Thursday, July 25

Rarity alert...

Around 06:15-20 while scanning the area of ​​the border buoys my eyes fell on a big and dark tern which sat on the southern most buoy’. At first I thought it was a Bridled Tern as for the last three days I’ve observed 4 - 9 individuals each morning fly around the bay, but after a few seconds 3 Bridled Terns landed next and immediately I could distinguish it and call it a Sooty Tern. The differences in colour (Sooty's darker back mantle and nape) and the difference in size (about 15% bigger from the 3 Bridled which just arrived) were all very clear!

After a long minute, in which I could study the differences in size and colour, all four terns took off aiming south. This allowed me an even better comparison of the differences in size and colour as well as noticing the great under wing contrast which is striking. The black trailing edge is becoming black under primaries rather than the whitish under primaries of Bridled. In flight this gave a very strong contrasting under-wing pattern.

The flight seemed to be heavier than the accompanied Bridled and also the tail seemed longer with a deeper fork (but this may have been a function of the size difference).

I’ve watched them for a minute or so till they disappeared in the south and approx’ 10 minutes later, I’ve found them again flying at sea and once again the contrasting under-wing was particularly noticeable as well as the size.

I have seen both species along the East African coastline before and today I’ve managed to see all the relevant identification signs apart from the white forehead and black eyestripe which I could not see due to distance and the dark under-tail which is diagnostic for Sooty.
If accepted (and I don't see a reason why not) it would be the 5th ever Israel record and my 1st in Israel.

Later this morning, another big tern landed on the same line and immediately identified as Lesser Crested Tern!
Throughout the morning about 9 White-cheeked Terns flew around (all adults and one juv’) as well as 7-8 Little Terns. Also present was a 2nd cal Parasitic Skua and Slender-billed and White-eyed Gulls.

This is how it looked on my Facebook...

Thursday, July 18

Red-billed Tropicbirds at the gulf

Late June 2001, while writing my final work for my B.Sc and before leaving Israel and going to start my life in East Africa, I was standing on North Beach in Eilat together with Barak Granit and admiring my first ever Red-billed Tropicbird which came in from nowhere and gave me my farewell present from Israel.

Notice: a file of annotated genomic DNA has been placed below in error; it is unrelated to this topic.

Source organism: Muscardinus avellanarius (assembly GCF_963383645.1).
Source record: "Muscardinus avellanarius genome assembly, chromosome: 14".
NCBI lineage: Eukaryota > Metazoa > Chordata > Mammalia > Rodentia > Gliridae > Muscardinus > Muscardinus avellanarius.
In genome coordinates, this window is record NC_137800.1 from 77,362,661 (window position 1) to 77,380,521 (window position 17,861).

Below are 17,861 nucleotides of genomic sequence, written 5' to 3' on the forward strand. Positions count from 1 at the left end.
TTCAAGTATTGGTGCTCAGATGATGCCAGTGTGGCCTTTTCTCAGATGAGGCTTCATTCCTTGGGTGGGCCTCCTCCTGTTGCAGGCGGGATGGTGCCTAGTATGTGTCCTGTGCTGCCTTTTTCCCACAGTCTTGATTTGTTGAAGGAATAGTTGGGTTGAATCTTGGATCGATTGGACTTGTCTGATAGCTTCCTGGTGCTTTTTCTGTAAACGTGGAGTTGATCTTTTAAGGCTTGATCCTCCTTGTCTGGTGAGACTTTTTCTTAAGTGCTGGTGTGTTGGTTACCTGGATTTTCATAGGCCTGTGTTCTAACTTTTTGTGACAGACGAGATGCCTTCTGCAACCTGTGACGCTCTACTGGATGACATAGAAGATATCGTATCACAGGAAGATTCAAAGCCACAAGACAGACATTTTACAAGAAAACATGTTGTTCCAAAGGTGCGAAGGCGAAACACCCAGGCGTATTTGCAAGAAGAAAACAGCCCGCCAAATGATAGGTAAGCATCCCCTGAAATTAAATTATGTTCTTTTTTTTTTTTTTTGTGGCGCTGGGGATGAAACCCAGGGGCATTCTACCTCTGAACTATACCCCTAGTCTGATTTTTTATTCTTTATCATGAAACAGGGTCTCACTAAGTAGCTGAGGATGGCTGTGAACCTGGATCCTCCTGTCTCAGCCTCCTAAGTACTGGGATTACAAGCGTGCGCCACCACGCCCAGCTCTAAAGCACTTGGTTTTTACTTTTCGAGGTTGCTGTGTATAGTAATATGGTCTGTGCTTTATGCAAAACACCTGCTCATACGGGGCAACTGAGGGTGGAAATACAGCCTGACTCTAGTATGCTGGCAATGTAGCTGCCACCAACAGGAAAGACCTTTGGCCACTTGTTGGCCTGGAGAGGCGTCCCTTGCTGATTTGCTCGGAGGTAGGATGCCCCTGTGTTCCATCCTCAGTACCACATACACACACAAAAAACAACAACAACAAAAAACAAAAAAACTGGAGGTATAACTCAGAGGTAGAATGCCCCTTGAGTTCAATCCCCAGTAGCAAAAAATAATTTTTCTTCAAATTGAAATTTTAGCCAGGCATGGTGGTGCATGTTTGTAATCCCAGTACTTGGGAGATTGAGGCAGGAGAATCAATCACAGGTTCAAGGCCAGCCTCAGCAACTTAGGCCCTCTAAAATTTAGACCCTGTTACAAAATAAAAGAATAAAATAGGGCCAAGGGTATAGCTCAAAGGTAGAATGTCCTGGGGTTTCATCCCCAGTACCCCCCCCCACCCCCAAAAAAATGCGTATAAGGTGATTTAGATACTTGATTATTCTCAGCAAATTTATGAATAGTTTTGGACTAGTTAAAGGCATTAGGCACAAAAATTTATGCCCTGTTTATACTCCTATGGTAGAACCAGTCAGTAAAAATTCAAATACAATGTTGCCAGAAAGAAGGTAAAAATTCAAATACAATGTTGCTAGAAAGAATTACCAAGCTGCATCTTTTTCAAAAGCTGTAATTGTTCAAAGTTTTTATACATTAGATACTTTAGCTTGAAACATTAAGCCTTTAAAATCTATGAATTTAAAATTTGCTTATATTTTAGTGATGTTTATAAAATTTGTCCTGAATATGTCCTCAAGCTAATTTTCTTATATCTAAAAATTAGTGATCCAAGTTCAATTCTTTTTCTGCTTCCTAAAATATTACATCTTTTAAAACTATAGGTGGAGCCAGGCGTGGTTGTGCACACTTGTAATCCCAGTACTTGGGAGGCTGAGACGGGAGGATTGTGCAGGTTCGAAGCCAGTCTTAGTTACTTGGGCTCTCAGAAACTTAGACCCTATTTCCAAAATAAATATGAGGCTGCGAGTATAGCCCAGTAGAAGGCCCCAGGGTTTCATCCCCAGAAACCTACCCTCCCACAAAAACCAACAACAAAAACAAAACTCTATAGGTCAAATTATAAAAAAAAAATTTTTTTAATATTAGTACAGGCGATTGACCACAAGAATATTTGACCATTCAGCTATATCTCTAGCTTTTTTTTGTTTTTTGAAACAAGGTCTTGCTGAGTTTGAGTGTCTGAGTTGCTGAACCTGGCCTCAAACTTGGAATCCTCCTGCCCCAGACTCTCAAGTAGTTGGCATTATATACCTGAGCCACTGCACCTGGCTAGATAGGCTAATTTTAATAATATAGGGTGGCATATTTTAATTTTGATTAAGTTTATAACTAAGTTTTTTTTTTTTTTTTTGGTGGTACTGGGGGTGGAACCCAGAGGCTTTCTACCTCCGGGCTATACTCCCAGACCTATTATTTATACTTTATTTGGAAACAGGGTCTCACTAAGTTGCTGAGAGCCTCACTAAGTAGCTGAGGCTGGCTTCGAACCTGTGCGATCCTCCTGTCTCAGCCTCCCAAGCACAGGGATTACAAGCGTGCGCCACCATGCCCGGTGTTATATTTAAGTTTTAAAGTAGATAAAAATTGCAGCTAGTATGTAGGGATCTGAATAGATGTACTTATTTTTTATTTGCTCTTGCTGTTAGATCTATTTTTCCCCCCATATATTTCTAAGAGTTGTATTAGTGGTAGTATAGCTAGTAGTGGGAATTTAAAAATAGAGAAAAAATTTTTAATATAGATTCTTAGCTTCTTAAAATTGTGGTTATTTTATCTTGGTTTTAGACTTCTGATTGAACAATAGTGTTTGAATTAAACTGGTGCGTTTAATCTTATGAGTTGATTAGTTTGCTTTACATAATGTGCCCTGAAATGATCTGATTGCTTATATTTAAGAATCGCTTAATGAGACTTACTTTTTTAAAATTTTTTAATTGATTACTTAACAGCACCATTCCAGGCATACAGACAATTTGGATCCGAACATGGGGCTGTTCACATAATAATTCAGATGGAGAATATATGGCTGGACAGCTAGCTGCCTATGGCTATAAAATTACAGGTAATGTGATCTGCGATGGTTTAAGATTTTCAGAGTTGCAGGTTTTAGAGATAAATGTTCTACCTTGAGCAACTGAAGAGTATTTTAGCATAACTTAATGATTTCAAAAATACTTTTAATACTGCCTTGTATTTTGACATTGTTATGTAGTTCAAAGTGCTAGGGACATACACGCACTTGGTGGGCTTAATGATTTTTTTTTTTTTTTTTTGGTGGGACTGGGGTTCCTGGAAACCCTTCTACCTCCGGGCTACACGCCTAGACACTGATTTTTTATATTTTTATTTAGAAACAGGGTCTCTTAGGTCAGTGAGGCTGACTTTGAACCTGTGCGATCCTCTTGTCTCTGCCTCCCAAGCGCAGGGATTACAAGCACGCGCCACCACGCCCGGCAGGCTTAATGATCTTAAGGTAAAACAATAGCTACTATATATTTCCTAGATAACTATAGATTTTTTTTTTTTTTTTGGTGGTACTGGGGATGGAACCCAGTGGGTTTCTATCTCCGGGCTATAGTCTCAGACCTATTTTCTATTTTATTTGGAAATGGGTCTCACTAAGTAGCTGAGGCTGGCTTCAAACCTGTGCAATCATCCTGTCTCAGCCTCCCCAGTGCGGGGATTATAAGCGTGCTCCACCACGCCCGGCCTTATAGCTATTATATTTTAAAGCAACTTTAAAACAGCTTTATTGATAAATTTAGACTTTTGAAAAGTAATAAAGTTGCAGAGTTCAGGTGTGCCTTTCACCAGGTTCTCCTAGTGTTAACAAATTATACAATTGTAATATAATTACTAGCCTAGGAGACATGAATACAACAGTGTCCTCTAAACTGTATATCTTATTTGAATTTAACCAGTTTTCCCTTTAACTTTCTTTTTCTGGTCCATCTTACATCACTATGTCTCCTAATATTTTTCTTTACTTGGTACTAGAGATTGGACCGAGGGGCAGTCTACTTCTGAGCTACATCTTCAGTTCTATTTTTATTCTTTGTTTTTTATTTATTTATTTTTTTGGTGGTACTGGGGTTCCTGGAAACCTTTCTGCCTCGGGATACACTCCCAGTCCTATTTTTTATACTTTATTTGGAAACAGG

Last Sat' (12 years and one month later) I went out with Avi Meir and Ilan Biel to watch (and photograph) birds at the gulf. Once again, out of the blue sky an adult Red-billed Tropicbird which was later joined by another adult bird, flew overhead (too far and fast for the photographers) and made me a very very happy man. What an amazing bird with its long fluttering tail!

Since we did not get any photo of these birds we had to settle for a pair of White-cheeked Terns who were very friendly and allowed very close views.
By the end of the day we added also 3-4 Bridled Terns, 2 Arctic and 1 Pomarine Skua

Migration is starting to pick up very slow still, but surely there are new birds arriving daily:
Juv' Black-headed Gulls (the closest breeding is probably in Turkey?!)

Wader numbers are growing steadily with the first Little Stints & Greenshanks joining the groups of Green & Wood Sandpipers.
The first Blue-cheeked Bee-eaters were found today by Yaniv Basher and since i was around I've managed to get a 'digiIPhone' record shot...

Namaqua Doves are still being spotted daily in various places and Striated Herons are chasing one another when not fishing or modelling...

Friday, July 12

Nearly Autumn

It is mid July and the daily average temp' is around 35-37 deg' with daily max' temp raising to 40-42 (and sometime even higher up to 45-47). The nights are short with average temp of 27-29 with daily min' temp of 22-24 deg and yet, another Summer is going to come to its end soon and Autumn is already starting its swing...

Many juv' birds can be seen almost any where with local specials like this Little Green Bee-eater
Thick-billed Lark fledglings were seen and photographed around K20 by Shachar Shalev last Sat'

and as one comes to K20 the feeling is that the ponds are filled with juv' Black-winged Stilt and Kentish Plovers (which are finalising their 3rd brood for the season) 

While Greater Flamingo's are dancing 
and others are coming from afar (like this Turkish T/DCP).

At Yotveta, the Pharaoh Eagle Owl is present again
and Namaqua Doves can be seen almost daily in various places
A White Stork  was spotted this evening by the torch resting on a tree, I wonder if it is
one of the lingering ones we had during the summer or a new bird which have travelled from the north?!
Yesterday I've bumped into this 2nd Cal Sooty Falcon (a morph which I haven't seen too often before). Most of the birds are already on their territories and it won't be too long before we start seeing them displaying.

At the IBRCE ringing station the first Eastern Orphean Warblers are seen together with the returning Eastern Olivacous Warblers and the cheerful Rufus Bush Robins.

At North Beach we have great views of Striated Heron and groups of Little & Common Terns. Up to 8 Bridled Terns, 2-6 White-cheeked Terns, 1-3 Sooty Shearwaters are seen daily now from the coast.

Despite being still around mid July, I can really smell the Autumn in the air and hope to have more reports coming soon...